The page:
Serenading at a New York City dinner party, Junoon rocker Salman Ahmad’s call for social change in Pakistan is a reminder of mirrored atrocities in India

01 July 2011

INDIA AND PAKISTAN are like two drunks stumbling out of a bar on a dimly-lit street. They part ways, going in opposite directions, but frequently stop to look back in the dark. "Bloody drunk", each mutters at the sight of the other.

On both sides of the border, grief or outrage felt when news comes of an atrocity or a massacre on the other side is always mixed with a degree of satisfaction. "What else can you expect from them!" "We’ve been saying this all along. You should have listened to us." "Let me tell you one thing…" The Internet is a huge portal to this shared reality: just read the comments where Indians or Pakistanis offer their opinions on the role of the state as well as citizenry across the border. "State-sponsored terrorism!" "Occupation in Kashmir!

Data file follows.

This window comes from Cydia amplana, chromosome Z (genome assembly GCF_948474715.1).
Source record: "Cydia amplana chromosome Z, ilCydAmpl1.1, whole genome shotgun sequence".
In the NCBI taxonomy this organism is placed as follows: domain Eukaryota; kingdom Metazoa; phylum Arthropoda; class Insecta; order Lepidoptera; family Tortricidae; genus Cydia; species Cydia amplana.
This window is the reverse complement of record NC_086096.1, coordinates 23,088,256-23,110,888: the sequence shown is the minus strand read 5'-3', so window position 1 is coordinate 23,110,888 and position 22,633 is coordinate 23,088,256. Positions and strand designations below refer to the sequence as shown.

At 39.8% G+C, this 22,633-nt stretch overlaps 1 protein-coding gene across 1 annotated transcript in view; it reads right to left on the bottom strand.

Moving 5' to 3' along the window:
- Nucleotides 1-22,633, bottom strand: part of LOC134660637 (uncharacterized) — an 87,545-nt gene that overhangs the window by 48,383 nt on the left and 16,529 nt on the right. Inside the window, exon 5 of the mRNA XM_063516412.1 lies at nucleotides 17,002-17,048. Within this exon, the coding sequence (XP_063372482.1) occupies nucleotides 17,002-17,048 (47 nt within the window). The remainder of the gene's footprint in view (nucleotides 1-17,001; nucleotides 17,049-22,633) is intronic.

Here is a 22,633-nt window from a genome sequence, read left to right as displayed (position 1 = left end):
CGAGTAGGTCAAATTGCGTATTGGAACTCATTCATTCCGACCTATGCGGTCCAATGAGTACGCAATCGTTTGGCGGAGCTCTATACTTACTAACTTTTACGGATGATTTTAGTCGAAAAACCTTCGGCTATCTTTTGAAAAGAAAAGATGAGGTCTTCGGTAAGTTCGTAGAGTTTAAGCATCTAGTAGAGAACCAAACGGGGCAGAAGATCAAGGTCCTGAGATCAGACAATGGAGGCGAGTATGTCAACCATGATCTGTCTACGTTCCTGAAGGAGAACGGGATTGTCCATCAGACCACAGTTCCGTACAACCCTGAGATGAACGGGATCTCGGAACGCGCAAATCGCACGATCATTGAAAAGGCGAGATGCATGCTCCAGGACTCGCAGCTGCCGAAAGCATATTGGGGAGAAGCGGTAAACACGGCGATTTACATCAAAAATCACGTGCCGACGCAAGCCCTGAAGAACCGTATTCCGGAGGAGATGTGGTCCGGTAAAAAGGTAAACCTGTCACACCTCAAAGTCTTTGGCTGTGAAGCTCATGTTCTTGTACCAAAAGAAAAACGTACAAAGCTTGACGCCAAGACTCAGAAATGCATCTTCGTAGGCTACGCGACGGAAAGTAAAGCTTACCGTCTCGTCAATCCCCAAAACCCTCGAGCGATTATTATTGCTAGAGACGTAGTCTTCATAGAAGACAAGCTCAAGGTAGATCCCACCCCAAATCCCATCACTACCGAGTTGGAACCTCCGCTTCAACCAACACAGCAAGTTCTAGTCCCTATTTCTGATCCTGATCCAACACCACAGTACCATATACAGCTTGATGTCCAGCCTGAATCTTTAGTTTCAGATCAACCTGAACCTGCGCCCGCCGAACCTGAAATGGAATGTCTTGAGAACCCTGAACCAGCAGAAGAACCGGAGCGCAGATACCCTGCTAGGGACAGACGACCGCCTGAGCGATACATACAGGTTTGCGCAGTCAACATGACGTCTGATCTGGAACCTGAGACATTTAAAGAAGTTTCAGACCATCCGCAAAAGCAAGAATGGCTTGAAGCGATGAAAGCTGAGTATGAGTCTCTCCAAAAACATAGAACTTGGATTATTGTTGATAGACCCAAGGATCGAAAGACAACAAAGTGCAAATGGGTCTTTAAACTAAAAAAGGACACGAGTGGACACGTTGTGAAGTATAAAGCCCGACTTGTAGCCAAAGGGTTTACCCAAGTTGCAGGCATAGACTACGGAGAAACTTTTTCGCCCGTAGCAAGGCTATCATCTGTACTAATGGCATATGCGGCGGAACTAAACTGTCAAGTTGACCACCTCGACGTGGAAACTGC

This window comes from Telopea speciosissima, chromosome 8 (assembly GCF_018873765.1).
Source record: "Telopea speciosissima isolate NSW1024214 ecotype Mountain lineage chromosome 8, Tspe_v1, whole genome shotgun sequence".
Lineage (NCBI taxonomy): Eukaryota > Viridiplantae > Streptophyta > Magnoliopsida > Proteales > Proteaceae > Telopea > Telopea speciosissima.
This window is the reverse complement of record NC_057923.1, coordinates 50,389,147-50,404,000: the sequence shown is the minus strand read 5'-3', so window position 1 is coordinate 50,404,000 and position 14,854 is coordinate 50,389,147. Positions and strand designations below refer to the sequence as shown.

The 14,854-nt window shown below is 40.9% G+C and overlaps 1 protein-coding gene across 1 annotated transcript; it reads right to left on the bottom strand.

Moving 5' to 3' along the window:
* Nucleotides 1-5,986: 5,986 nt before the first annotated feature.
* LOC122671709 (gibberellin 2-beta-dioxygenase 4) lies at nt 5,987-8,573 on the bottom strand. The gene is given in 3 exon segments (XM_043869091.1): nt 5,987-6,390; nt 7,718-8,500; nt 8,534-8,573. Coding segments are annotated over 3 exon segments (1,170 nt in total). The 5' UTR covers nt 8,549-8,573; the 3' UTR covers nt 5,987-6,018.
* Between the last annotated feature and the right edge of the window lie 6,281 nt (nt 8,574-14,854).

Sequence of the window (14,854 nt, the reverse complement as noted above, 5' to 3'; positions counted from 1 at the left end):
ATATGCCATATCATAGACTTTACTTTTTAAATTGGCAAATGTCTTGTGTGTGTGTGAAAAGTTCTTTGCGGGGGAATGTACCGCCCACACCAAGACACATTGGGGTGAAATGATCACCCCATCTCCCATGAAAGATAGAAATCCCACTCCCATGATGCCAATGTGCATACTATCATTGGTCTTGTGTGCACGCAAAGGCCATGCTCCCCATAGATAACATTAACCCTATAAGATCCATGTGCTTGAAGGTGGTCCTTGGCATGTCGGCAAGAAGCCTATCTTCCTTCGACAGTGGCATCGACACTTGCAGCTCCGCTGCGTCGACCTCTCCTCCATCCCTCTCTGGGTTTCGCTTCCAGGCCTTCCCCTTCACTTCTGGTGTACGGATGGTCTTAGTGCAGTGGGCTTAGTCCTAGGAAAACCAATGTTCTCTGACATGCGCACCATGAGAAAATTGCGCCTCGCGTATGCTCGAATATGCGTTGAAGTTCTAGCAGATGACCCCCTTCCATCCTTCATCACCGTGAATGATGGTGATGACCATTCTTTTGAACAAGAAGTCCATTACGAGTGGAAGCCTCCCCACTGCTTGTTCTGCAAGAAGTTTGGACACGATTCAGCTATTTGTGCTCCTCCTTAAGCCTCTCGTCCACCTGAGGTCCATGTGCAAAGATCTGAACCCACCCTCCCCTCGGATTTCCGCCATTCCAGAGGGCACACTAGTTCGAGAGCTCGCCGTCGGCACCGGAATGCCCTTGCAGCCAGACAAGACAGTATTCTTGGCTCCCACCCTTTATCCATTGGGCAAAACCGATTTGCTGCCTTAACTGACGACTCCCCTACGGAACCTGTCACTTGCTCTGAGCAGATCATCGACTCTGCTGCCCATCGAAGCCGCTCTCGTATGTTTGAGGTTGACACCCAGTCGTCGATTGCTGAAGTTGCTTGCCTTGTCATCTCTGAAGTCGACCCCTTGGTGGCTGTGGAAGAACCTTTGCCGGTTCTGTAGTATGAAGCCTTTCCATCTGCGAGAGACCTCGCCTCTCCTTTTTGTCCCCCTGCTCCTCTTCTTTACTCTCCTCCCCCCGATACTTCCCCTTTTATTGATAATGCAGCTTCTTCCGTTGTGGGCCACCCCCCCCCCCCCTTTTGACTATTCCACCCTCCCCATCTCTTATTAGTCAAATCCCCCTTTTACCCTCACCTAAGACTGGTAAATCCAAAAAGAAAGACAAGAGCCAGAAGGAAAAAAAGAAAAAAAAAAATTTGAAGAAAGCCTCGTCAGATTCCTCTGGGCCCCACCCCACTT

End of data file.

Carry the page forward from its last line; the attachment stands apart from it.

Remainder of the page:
The remarkable truth is that it is not only the responses—complacency mixed with contempt—that mirror each other. Often, the news from both sides also appears to be identical.

Amitava Kumar is a professor of English at Vassar College in upstate New York, USA. His latest book, A Time Outside This Time: A Novel, will be published by Aleph next year.

Keywords: Pakistan Amitava Kumar New York City Karachi Junoon Salman Ahmad Pakistani Rock